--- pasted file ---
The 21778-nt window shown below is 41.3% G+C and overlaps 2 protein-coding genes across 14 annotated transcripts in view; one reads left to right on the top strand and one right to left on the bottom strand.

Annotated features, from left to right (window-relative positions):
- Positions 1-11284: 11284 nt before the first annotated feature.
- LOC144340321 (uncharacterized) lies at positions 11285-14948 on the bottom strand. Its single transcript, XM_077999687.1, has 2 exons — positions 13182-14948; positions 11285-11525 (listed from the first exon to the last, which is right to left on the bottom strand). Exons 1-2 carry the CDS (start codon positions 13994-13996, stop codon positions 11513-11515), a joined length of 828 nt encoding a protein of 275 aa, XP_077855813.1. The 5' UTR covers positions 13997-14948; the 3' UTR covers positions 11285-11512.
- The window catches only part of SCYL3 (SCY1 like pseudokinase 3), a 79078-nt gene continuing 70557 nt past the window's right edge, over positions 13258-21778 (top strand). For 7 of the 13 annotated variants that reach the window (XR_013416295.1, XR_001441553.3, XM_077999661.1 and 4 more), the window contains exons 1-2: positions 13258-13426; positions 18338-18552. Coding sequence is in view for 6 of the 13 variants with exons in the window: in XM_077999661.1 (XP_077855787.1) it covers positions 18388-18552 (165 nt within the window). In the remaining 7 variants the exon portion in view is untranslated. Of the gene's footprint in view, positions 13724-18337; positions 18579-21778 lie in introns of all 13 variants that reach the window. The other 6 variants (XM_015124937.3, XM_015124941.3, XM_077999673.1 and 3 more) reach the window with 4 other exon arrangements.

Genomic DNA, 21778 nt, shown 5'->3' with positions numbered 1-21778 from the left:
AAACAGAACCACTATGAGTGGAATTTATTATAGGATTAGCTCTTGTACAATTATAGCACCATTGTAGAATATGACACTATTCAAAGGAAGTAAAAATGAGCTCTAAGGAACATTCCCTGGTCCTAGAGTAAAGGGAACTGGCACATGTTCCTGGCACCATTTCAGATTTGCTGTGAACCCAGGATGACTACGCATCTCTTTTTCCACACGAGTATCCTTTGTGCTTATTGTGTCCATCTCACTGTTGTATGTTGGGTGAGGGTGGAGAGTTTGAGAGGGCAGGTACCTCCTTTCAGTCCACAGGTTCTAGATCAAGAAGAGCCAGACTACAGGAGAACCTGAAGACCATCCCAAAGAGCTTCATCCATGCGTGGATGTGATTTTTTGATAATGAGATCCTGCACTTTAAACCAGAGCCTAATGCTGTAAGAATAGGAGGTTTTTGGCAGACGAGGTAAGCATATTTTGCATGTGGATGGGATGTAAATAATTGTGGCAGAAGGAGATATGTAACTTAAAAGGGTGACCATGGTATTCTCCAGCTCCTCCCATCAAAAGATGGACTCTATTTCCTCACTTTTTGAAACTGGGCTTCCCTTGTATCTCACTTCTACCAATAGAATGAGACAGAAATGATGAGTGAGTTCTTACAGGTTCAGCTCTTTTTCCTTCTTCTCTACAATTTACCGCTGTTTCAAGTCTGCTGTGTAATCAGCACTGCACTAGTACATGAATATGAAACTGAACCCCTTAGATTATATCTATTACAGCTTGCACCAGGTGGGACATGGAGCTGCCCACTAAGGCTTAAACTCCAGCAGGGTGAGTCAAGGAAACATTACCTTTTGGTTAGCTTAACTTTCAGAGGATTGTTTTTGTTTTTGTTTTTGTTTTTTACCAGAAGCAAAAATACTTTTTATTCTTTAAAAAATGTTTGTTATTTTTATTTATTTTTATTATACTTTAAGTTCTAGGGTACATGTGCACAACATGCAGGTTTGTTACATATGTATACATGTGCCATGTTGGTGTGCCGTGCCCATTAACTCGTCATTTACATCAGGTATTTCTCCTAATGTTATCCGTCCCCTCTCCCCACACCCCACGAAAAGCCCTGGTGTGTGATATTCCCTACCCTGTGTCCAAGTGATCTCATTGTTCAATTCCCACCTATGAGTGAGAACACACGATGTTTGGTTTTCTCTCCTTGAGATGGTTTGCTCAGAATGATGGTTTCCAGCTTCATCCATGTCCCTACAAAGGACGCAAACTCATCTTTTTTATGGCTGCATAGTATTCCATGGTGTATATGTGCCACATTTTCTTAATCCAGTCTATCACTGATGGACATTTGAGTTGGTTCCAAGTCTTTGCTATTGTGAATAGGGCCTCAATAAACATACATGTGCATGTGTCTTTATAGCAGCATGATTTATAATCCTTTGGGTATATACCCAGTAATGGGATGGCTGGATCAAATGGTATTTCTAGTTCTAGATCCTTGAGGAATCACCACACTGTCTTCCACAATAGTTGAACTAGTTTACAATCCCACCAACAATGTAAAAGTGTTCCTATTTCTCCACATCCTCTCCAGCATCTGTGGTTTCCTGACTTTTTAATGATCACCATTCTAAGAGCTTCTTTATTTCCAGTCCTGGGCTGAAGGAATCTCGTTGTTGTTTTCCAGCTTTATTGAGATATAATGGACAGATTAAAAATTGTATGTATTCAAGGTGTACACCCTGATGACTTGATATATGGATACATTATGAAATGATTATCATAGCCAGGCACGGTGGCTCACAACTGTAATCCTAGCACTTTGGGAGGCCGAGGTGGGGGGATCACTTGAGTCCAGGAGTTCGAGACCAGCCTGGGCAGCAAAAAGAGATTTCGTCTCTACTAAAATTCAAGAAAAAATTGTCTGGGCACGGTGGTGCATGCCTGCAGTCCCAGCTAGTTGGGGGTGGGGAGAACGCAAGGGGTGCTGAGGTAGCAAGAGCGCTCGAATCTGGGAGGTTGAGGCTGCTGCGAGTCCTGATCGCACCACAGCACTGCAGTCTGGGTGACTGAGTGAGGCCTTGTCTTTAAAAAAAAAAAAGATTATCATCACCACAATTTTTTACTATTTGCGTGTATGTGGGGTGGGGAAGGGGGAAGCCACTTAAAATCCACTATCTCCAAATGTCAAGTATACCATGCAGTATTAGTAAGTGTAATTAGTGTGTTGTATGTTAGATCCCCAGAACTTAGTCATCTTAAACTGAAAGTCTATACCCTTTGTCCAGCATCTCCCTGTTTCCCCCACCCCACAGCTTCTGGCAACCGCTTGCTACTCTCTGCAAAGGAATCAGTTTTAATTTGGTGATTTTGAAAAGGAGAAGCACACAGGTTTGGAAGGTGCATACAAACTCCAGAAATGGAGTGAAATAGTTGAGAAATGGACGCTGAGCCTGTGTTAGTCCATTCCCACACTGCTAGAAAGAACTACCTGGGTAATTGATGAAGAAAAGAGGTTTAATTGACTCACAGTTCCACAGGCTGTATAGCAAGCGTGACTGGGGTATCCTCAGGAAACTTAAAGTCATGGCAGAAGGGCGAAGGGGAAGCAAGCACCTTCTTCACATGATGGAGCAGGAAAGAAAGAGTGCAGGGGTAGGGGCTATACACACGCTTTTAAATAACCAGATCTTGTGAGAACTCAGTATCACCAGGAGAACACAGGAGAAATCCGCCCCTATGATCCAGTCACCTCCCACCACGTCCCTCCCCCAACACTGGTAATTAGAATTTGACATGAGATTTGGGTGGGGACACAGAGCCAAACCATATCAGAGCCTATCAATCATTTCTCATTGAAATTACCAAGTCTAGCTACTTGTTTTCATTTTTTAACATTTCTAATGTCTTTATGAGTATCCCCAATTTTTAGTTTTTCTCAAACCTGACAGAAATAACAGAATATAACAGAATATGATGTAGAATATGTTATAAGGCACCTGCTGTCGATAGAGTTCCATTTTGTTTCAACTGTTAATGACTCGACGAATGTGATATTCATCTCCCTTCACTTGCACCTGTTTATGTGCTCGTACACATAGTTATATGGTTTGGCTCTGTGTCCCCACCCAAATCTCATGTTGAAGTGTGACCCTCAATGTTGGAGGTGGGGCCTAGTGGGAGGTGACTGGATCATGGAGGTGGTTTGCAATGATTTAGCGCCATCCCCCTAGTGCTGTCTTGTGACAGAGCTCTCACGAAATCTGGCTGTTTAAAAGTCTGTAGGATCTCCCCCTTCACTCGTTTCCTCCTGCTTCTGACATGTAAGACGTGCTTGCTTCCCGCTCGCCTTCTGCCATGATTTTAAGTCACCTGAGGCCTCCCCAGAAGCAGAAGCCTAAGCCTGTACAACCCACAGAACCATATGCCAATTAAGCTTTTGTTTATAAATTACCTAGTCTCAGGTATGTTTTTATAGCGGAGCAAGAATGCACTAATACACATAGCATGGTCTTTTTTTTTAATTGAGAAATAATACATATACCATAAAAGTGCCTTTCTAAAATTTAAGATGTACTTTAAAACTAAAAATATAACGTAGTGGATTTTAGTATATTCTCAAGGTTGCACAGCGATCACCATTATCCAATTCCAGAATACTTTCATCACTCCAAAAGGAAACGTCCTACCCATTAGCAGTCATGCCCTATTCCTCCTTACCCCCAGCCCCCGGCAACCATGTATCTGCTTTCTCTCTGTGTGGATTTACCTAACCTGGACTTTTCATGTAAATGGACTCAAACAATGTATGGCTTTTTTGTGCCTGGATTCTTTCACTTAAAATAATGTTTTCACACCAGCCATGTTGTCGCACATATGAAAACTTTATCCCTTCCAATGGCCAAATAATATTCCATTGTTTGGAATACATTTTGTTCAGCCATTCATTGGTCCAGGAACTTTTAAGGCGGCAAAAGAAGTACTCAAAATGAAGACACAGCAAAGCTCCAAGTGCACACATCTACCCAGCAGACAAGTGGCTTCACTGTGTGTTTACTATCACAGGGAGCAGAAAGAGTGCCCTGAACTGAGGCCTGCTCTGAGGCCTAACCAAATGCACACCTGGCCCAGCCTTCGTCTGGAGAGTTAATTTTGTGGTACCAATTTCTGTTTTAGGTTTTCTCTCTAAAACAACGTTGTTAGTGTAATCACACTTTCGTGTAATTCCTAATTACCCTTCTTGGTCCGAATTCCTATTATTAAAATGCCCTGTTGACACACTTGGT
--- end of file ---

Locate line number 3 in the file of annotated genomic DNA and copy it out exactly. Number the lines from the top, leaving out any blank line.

- Positions 1-11284: 11284 nt before the first annotated feature.